YA – An interview with a reader

For my “Y” post, I decided to interview a YA reader. She’s fifteen, a freshman in high school, a talented artist, and a voracious reader. (And no, that’s not her in the photo below.)

What are your favorite types of YA books to read? I like romance. Contemporary is my first choice, but a good story trumps all.

What type of characteristics do you want the female protagonist to possess? She should be smart. I also like when her decision skills echo mine (doesn’t make uncharacteristic decisions). She doesn’t always have to be independent, but I do want her to be passionate about what she believes in or something that’s a big deal to her.

What type of characteristics do you want the male protagonist to possess? A sense of humor and wit are important. Intelligent, too, and also passionate. I don’t care what kind of student they are. And sentimental responsibilities are more impressive than day-to-day responsibilities.

When finishing a book, what’s your favorite reaction? I want to be emotionally affected. And if the ending is going to be unhappy, it should be sad unhappy, not bad unhappy. She gave me an example of a book with an impactful ending using the Fault in Our Stars by John Green, but I won’t share her explanation since it contains a spoiler.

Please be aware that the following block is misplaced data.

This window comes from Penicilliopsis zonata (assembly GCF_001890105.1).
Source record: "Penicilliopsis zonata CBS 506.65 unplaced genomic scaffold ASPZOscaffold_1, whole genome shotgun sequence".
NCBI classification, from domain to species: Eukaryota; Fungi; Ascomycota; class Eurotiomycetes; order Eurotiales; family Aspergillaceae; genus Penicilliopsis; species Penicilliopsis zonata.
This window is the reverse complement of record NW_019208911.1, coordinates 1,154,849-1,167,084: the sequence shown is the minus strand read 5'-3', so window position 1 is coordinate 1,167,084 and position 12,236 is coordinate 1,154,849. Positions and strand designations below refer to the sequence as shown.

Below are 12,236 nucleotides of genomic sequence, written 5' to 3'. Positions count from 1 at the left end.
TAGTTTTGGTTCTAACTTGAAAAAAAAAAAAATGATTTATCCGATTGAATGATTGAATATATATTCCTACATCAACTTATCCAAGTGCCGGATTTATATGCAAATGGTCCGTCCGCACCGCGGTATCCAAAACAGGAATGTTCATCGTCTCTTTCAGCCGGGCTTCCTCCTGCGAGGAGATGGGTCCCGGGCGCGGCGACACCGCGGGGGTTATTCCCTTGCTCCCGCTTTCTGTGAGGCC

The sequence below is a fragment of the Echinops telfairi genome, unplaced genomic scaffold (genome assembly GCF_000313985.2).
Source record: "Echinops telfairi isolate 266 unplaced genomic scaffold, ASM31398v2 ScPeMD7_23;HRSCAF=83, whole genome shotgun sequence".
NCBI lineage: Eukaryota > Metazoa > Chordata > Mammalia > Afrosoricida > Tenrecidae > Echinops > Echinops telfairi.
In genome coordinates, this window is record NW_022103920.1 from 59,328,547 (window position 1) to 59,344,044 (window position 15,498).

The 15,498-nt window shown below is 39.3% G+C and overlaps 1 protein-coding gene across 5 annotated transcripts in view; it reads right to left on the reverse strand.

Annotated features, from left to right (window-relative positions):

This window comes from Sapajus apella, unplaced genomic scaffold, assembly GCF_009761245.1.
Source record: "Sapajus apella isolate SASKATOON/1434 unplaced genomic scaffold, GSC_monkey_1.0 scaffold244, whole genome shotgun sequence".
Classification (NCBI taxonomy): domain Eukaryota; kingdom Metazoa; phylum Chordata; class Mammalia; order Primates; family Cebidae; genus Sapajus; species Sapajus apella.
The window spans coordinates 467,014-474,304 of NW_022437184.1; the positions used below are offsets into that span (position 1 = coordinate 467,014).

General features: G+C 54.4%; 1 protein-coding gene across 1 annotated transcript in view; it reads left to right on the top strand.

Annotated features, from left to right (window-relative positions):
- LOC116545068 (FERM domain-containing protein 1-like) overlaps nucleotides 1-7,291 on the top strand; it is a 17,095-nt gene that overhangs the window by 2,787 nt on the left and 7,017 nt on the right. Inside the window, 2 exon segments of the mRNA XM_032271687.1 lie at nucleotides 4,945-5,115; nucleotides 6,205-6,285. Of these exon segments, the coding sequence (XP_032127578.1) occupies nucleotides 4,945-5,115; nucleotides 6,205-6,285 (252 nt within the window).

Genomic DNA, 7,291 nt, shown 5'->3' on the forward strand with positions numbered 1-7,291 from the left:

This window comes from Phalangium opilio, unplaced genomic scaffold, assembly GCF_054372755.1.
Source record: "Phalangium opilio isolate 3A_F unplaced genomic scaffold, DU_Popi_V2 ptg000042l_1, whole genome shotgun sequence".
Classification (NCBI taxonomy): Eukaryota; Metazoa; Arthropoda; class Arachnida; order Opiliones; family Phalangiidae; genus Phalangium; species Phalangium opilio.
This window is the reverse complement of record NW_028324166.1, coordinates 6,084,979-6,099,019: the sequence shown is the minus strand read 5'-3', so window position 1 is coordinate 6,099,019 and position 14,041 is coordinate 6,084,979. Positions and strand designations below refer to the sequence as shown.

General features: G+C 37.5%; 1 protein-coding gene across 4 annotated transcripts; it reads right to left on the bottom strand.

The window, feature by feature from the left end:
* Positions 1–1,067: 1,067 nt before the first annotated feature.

How much does the cover art influence your choice in books?  Tremendously. I’d say it’s the most important part.

What else affects your decision to choose a book? The summary on the back would be second.

What about recommendations from friends? I usually listen to those.

What are you reading now? Kissed by an Angel by Elizabeth Chandler

Best book that you’ve read? Crash by Nicole Williams. I really liked the concept. Fault in Our Stars is  a very close second.

Do you have any preferences within the fantasy genre? No preference in fantasy. I just want a good story.






7 thoughts on “YA – An interview with a reader

  1. What a great look into the mind of a reader! It’s funny because so many writers talk about how covers don’t influence their buying decisions, but it’s a good reminder that such isn’t always the case with the desired audience. Thanks for sharing!


  2. Pingback: An Interview with a Young Adult Reader | Abby J Reed

  3. Pingback: An Interview with a Young Adult Reader – ABBY J. REED

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